identical(s1, s2): true
  identical(s1, s3): false

The output shows that if two objects are immutable and have the same value, they refer to the same object in the memory. Primitive data types which include int, double, boolean, and string are immutable. As a result, Dart can canonicalize their literals even though you don't declare the variables as const. That explains how the equality operator works on primitive data types.

Comparing Mutable Data Types

Dart also has built-in mutable data types such as List, Set, and Map. In addition, you can also create a custom class to define your own data type. For example, we have a class named Item as shown below.

  class Item {
    final String name;
    final double price;

    const Item({
      required this.name,
      required this.price,

Then, we create some instances of the class and compare the instances.

  final Item itemA1 = Item(name: 'A', price: 100);
  final Item itemA2 = Item(name: 'A', price: 100);
  final Item itemA3 = itemA1;
  final Item itemB = Item(name: 'B', price: 200);

  print('itemA1 == itemA2: ${itemA1 == itemA2}');
  print('itemA1 == itemA3: ${itemA1 == itemA3}');
  print('itemA1 == itemB: ${itemA1 == itemB}');

  print('identical(itemA1, itemA2): ${identical(itemA1, itemA2)}');
  print('identical(itemA1, itemA3): ${identical(itemA1, itemA3)}');
  print('identical(itemA1, itemB): ${identical(itemA1, itemB)}');


  itemA1 == itemA2: false
  itemA1 == itemA3: true
  itemA1 == itemB: false

  identical(itemA1, itemA2): false
  identical(itemA1, itemA3): true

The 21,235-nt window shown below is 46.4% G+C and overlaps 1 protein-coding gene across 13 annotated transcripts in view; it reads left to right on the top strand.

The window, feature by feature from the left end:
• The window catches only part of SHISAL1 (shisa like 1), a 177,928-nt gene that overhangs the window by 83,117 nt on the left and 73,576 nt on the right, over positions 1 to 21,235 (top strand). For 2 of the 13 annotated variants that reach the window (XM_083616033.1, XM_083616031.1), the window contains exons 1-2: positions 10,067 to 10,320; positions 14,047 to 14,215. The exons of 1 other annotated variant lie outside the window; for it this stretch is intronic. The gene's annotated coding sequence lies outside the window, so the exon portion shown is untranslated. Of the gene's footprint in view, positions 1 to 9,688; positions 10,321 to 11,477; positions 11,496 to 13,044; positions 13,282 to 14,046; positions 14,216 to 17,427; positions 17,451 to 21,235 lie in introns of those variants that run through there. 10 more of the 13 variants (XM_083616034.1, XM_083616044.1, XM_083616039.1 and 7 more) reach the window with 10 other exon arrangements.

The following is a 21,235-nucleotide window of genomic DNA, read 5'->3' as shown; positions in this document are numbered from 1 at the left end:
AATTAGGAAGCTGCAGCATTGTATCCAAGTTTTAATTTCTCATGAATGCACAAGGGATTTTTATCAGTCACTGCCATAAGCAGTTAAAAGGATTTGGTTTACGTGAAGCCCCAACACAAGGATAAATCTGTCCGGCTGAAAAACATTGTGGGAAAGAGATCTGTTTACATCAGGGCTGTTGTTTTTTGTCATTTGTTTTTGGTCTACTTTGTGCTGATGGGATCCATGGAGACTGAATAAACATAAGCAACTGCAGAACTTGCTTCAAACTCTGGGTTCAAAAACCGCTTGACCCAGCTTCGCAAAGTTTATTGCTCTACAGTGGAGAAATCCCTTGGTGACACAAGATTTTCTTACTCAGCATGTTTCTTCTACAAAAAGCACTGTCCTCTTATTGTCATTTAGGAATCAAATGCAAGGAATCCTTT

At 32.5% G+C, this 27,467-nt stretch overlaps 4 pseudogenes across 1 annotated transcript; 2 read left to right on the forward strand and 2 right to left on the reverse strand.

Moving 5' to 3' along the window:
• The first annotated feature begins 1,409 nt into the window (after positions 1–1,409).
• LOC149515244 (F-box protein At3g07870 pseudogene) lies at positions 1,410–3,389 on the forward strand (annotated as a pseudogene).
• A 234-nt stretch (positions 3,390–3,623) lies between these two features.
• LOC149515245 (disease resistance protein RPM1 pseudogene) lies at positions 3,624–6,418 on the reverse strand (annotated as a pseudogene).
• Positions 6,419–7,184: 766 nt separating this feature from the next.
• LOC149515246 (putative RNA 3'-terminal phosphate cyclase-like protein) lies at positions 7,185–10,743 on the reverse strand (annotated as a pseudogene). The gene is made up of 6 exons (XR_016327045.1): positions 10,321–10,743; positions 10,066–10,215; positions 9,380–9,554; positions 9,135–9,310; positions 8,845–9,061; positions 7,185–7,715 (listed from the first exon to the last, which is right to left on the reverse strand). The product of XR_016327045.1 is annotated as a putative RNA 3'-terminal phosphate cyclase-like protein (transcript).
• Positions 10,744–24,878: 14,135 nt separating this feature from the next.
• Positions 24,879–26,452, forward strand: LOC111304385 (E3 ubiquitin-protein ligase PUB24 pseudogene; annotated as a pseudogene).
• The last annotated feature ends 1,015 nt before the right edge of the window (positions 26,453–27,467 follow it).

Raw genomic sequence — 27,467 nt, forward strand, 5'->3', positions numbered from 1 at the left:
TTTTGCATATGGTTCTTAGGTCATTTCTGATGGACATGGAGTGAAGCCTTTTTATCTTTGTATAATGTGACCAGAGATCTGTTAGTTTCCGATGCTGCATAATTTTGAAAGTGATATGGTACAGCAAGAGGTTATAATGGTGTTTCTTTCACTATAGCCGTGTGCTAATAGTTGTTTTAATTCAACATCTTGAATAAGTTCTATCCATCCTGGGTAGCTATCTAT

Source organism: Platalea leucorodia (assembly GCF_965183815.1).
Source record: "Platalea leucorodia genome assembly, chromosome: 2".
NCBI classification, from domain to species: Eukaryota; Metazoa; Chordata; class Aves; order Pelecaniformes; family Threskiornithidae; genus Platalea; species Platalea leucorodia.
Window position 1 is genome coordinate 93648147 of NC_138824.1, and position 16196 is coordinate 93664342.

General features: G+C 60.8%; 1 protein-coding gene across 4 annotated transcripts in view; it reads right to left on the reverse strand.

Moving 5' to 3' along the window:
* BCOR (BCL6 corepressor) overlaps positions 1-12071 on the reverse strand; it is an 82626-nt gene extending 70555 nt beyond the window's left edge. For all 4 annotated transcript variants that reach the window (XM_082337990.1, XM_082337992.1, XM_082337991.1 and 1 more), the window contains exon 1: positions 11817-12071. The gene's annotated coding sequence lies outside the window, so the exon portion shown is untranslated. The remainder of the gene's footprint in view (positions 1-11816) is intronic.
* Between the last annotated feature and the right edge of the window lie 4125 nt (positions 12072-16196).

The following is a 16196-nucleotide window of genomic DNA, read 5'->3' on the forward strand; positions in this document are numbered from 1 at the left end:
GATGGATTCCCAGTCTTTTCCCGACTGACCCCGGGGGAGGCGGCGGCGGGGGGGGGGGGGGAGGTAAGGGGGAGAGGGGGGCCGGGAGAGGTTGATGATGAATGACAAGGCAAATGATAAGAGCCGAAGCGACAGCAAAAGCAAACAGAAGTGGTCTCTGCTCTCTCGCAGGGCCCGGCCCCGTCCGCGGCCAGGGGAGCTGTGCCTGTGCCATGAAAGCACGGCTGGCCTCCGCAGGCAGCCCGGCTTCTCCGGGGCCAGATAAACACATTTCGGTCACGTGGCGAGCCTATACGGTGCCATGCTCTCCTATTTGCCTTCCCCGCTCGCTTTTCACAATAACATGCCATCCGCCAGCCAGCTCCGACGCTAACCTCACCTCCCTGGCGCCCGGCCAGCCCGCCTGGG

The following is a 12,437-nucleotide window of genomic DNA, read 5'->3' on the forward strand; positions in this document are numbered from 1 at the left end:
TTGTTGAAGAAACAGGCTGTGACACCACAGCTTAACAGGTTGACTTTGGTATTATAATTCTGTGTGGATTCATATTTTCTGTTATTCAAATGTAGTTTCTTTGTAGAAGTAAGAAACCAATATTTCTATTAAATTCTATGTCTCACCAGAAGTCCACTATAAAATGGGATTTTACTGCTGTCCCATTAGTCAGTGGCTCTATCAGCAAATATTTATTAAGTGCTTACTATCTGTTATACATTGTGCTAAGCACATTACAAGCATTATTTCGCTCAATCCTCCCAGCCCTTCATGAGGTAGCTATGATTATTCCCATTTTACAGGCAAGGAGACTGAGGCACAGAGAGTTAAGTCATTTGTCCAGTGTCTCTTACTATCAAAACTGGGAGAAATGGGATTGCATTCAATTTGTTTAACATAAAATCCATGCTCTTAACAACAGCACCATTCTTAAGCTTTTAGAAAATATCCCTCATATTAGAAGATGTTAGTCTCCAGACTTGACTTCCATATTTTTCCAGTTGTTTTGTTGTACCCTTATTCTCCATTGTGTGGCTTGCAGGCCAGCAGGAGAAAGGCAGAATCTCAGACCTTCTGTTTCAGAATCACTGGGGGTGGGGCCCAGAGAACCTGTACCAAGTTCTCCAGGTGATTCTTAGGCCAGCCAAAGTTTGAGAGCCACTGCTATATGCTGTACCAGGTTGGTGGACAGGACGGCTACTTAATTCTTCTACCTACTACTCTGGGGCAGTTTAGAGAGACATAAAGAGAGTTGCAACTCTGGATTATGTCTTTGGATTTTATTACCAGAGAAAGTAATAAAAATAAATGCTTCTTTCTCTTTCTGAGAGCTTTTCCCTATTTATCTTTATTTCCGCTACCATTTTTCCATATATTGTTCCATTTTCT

identical(itemA1, itemB): false

It's very clear that the result of itemA1 == itemB is false because they are different objects whose fields have different values. Meanwhile, itemA1 == itemA3 returns true because the object of itemA3 is assigned to itemA1. As a result, they refer to the same object in the memory.

The most interesting result is itemA1 == itemA3. From the explanation above, the result makes sense because the two variables do not refer to the same object, despite having the same value. The question is, is it possible to make the comparison returns true. The answer is yes, and there are several ways to do it.

Canonicalization with const Constructor

First, you can create the objects using const constructor. That allows Dart to perform canonicalization if there are multiple callers that create the object using the same arguments. Therefore, if Dart detects a previous instance with the same arguments already created, it will refer to the existing object.

To define a const constructor, all fields of the class must be final. The Item class above actually uses a const constructor. But the example above doesn't use the const modifier when constructing the objects. Below is a different example where the constructor is called using the const modifier to enable canonicalization.

  final Item itemA4 = const Item(name: 'A', price: 100);
  final Item itemA5 = const Item(name: 'A', price: 100);

  print('itemA4 == itemA5: ${itemA4 == itemA5}');
  print('identical(itemA4, itemA5): ${identical(itemA4, itemA5)}');


  itemA4 == itemA5: true
  identical(itemA4, itemA5): true